1. Overview

In this tutorial, let’s look at how we can use grep to get information around a matched string.

2. Sample Text File

The grep filter searches a file for a particular pattern of characters and displays all lines that contain that pattern. We’ll use the grep command to search a string in a text file and then print the surrounding lines. Let’s create a file by redirecting the output of the ip addr show command to a file (ipinfo.txt):

$ ip addr show > ipinfo.txt
$ cat ipinfo.txt
1: lo: <LOOPBACK,UP,LOWER_UP> mtu 65536 qdisc noqueue state UNKNOWN group default qlen 1000
    link/loopback 00:00:00:00:00:00 brd 00:00:00:00:00:00
    inet 127.0.0.1/8 scope host lo
       valid_lft forever preferred_lft forever
    inet6 ::1/128 scope host
       valid_lft forever preferred_lft forever
2: enp0s3: <BROADCAST,MULTICAST,UP,LOWER_UP> mtu 1500 qdisc fq_codel state UP group default qlen 1000
    link/ether 08:00:27:ea:a5:61 brd ff:ff:ff:ff:ff:ff
    inet 192.168.0.104/24 brd 192.168.0.255 scope global dynamic noprefixroute enp0s3
       valid_lft 6826sec preferred_lft 6826sec
    inet6 fe80::129e:c85e:f067:e115/64 scope link noprefixroute
       valid_lft forever preferred_lft forever

3. Displaying Lines Before a Match

While the grep command offers many options, some of the most interesting flags are A, B, and C. These options allow us to get the context around a matched string. The -A flag represents after and prints a specified number of lines after a matched string. The -B flag stands for before, and it prints the lines before a match. Lastly, we’ve got option -C which prints the lines both before and after the matched string.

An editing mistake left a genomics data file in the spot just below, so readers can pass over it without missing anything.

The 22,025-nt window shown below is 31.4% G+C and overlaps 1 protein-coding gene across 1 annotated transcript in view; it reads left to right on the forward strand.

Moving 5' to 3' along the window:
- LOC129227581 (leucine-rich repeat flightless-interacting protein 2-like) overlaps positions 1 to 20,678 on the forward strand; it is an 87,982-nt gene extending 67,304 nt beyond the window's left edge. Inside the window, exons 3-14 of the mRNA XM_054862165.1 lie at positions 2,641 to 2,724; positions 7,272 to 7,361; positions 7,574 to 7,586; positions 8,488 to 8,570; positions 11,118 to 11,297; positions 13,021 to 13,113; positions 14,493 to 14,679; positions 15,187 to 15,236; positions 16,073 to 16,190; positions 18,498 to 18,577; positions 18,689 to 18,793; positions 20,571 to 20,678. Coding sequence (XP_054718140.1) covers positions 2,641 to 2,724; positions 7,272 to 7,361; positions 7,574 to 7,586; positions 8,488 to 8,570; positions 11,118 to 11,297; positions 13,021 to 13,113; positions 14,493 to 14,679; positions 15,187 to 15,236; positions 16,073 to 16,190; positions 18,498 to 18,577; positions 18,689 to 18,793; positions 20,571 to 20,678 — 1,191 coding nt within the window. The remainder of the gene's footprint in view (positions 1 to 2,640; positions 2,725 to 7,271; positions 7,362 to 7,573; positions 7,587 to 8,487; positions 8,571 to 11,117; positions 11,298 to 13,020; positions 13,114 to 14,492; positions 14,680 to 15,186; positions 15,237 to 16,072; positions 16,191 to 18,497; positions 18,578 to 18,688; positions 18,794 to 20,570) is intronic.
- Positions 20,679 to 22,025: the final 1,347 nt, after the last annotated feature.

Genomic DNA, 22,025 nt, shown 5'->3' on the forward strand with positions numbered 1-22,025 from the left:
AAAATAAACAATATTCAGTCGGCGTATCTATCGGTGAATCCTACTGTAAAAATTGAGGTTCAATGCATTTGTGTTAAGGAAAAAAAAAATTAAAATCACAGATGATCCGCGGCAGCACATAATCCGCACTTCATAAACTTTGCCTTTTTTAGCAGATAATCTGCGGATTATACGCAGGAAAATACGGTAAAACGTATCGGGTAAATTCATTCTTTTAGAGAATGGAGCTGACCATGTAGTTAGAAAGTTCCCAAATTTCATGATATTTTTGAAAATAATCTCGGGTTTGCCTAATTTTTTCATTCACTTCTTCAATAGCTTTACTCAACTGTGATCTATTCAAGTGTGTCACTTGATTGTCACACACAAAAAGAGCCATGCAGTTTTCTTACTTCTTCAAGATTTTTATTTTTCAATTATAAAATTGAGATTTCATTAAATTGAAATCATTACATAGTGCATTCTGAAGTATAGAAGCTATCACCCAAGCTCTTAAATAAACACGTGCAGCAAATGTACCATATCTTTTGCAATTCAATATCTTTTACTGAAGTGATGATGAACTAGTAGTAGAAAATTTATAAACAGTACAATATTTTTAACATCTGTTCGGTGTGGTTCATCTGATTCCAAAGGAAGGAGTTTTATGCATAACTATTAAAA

Let’s run grep with the -B option:

$ grep '/24' -B2 ipinfo.txt
2: enp0s3: <BROADCAST,MULTICAST,UP,LOWER_UP> mtu 1500 qdisc fq_codel state UP group default qlen 1000
    link/ether 08:00:27:ea:a5:61 brd ff:ff:ff:ff:ff:ff
    inet 192.168.0.104/24 brd 192.168.0.255 scope global dynamic noprefixroute enp0s3

When grep finds a match, it returns the surrounding set of lines that we’ve specified.

4. Displaying Lines After a Match

We use the -A flag to display lines after a match and specify the number of lines we need after that match:

$ grep '/24' -A2 ipinfo.txt
    inet 192.168.0.104/24 brd 192.168.0.255 scope global dynamic noprefixroute enp0s3
       valid_lft 6826sec preferred_lft 6826sec
    inet6 fe80::129e:c85e:f067:e115/64 scope link noprefixroute

We can even combine these commands to get a more effective output:

$ grep '/24' -A2 -B2 ipinfo.txt
2: enp0s3: <BROADCAST,MULTICAST,UP,LOWER_UP> mtu 1500 qdisc fq_codel state UP group default qlen 1000
    link/ether 08:00:27:ea:a5:61 brd ff:ff:ff:ff:ff:ff
    inet 192.168.0.104/24 brd 192.168.0.255 scope global dynamic noprefixroute enp0s3
       valid_lft 6826sec preferred_lft 6826sec
    inet6 fe80::129e:c85e:f067:e115/64 scope link noprefixroute

5. Using the -C Option

Finally, we can use -C to print lines before and after a match. Let’s use it to achieve the same result as the previous example:

$ grep '/24' -C2 ipinfo.txt
2: enp0s3: <BROADCAST,MULTICAST,UP,LOWER_UP> mtu 1500 qdisc fq_codel state UP group default qlen 1000
    link/ether 08:00:27:ea:a5:61 brd ff:ff:ff:ff:ff:ff
    inet 192.168.0.104/24 brd 192.168.0.255 scope global dynamic noprefixroute enp0s3
       valid_lft 6826sec preferred_lft 6826sec
    inet6 fe80::129e:c85e:f067:e115/64 scope link noprefixroute

6. Displaying the Entire Paragraph

In this section, we’ll learn how to use the grep and awk commands to search a string in a file and print the entire paragraph.

6.1. Scenario Setup

Let’s modify our existing ipinfo.txt sample file by adding an empty line between the two records:

$ cat ipinfo_v2.txt
1: lo: &lt;LOOPBACK,UP,LOWER_UP&gt; mtu 65536 qdisc noqueue state UNKNOWN group default qlen 1000
    link/loopback 00:00:00:00:00:00 brd 00:00:00:00:00:00